Day by Day

Tuesday, March 13, 2007

Intellectuals

There's a couple of posts up that had me thinking. Kim du Toit on Intellectuals, and Og on not being a "degreed" engineer.

Part of the reason that this is sticking in my head is the fact that I need to get a degree. I don't have one at this time. Not even an Associates. Zip. Zilch. Nada. And if I want to earn any more promotions, I need to prove that I can educate myself.

Kim du Toit's post relates to why modern "Intellectuals" can't stand the military. It's well worth the read. Og's post is a response to some idiot who sneers over a lack of a degree or some such rot. Both of these topics tie in to my mindset right now. Let me start with du Toit's post, in which he writes:

But I think he’s missed the most crucial reason why intellectuals despise and oppose the military so much: while it is possible for soldiers to be intellectuals (Holmes himself being an excellent example), it’s a lot harder for intellectuals to employ the qualities of physical grit, physical self-sacrifice and selflessness that the most ordinary PFC would regard as commonplace—and those things they cannot themselves perform, they would attempt to minimize or destroy in others.

What I think he misses is the fact that many of the Military leadership ARE intellectuals, of a sort. If you want to make Sergeant First Class, you need at least a BA or BS. My Command Sergeant Major needed a Master's Degree in order to get promoted. The days of "Officers are educated, Enlisted are dumb grunts" are long over. There are plenty of instances where a fresh LT comes into a platoon and the Platoon Sergeant has more education than the officer does. Due to the fact that my wife is the Mayor of our Housing Area, I have had the chance to speak with the Garrison Commander on many an occasion. The man is an intellectual, a TRUE intellectual, in that not only does he have a wealth of education and knowledge, he puts it to practical use. He's not some Ivory Tower twit, who learns out of book and has no idea how to relate it to real life. He has studied military history, theology, mathematics, and he puts what he learned to use in day to day life. It's not just possible for soldiers to be intellectuals, many of them ARE, and they are intellectuals in ways that the academicians cannot fathom.

Now, for Og's post:

No, I’m not a “degreed” engineer. I wouldn’t consider myself one, because with rare exception, most engineers I know couldn’t find their ass with a geiger counter.

As for the ‘tradesmen” you see, Jimmy boy, “Hanging around the unemployment office”, if they’re any good they’re working, simple as that. Ever make a kitchen cabinet, Jim? hang a sheet of drywall? wire an electrical outlet? Change a water pump? Lay a hardwood floor? You can’t wipe your ass without the “tradesmen” you scoff at.
This post ties in with my lack of a degree. NOT a lack of education. When I was pulling up my promotion checklist, trying to see if I could even sniff at making rank, I tallied up all the credit hours I have from Army Correspondance Courses, classes, training, and anything else that counts as "education". Now, how many credit hours do you need for an Associates Degree? Most estimates I've seen are anywhere from 70 to 150 credit hours, depending on the field. Not semester hours now, but credit hours. If there's someone out there who would like to correct my numbers, go ahead and leave a comment, but this is what I've seen while digging around.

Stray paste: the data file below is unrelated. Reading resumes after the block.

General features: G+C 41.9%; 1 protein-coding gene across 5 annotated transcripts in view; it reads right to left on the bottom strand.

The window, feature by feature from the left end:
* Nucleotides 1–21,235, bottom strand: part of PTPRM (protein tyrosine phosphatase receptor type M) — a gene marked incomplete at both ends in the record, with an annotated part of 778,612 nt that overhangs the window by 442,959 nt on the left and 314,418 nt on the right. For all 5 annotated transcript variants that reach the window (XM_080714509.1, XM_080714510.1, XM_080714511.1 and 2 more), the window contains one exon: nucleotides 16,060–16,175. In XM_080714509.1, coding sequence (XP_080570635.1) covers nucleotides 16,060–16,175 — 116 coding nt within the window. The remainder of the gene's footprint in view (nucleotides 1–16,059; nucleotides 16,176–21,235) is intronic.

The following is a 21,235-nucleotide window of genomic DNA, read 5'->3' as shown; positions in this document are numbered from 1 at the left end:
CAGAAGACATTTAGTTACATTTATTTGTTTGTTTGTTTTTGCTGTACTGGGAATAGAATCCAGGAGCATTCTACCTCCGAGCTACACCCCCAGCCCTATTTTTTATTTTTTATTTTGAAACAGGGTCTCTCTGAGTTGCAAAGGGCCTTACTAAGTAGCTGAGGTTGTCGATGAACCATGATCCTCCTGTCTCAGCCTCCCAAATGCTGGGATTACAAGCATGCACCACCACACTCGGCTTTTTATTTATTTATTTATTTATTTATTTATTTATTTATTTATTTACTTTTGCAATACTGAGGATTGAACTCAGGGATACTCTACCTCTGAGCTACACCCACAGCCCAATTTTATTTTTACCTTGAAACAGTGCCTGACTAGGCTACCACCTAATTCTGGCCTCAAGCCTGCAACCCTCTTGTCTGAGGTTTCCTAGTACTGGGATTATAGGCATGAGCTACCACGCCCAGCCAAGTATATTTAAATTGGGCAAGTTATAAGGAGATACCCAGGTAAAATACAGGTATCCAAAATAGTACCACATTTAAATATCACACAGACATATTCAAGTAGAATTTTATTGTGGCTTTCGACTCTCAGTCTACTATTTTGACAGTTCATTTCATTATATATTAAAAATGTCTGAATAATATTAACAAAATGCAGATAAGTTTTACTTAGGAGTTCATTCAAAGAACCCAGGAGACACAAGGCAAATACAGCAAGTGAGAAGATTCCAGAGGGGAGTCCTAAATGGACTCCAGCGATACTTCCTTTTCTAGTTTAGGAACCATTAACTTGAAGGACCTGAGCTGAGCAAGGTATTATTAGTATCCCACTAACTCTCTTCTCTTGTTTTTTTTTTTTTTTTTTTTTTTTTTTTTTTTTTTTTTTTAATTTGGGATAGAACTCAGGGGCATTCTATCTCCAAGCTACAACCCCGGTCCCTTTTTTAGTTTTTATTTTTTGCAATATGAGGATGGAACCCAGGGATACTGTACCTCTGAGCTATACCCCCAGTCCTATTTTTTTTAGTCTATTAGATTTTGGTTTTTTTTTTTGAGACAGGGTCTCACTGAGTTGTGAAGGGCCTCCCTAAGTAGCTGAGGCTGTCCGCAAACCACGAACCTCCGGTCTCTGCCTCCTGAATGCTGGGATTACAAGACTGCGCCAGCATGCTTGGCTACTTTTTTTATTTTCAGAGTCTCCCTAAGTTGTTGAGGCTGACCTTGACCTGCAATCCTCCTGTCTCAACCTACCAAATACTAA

So, 70-150 credit hours for an Associates. Anyone want to guess how many credit hours I've completed in Army education?

My last tally from Correspondance Courses alone was 241 credit hours. That doesn't count the classes I've taken that don't count as Army Correspondance, such as the Unit Safety Officer Course, Laser Marksmanship Training System, or the Standard Army Maintanence System course. And the correnspondance courses I've taken cover all areas. Math. English. Leadership. History. Presentation. Public Speaking. Tactics. I took one course on Packing and Preservation (since I'm a Quartermaster) that covered every last detail of packing and shipping goods. Down to the type of nail you have to use for certain loads, and when to use bracing vs. blocking, or what level of protection you have to use for certain products. I have taken classes in order to advance my knowledge of my job, and the additional duties that get handed down to me. As an NCO, you have to know what the hell you're doing, because if you're screwing things up the troops will know it, and they will not respect you or follow you. When you get promoted to the level of a Non-Commissioned Officer, you have to go to school. Not just once, but for each higher level as well. The Army doesn't want someone who is uneducated. Two-hundred and forty-one credit hours. And that's just the tip of the iceberg. I have six different courses lined up to take once I finish my current assignment, "Training Management and Common Soldier Skills". It's my job to train soldiers and keep them proficient. I am taking the steps I need to be able to do so.

So I don't have a degree. Is there anyone out there who would consider me uneducated? I certainly don't, after looking at the classes I've taken. And while I might not be able to discuss the philisophical differences between Voltaire and Hobbs, I believe I can do something more valuable. I can take what I've learned, and apply it to real world situations. Most modern "intellectuals" would be worse than worthless in the real world, away from their Ivory Towers.

Don't believe me? Look at how many Academic "intellectuals" espouse Communism as their perfect system of government. THAT ought to tell you something about the modern "intellectual" in a nutshell.

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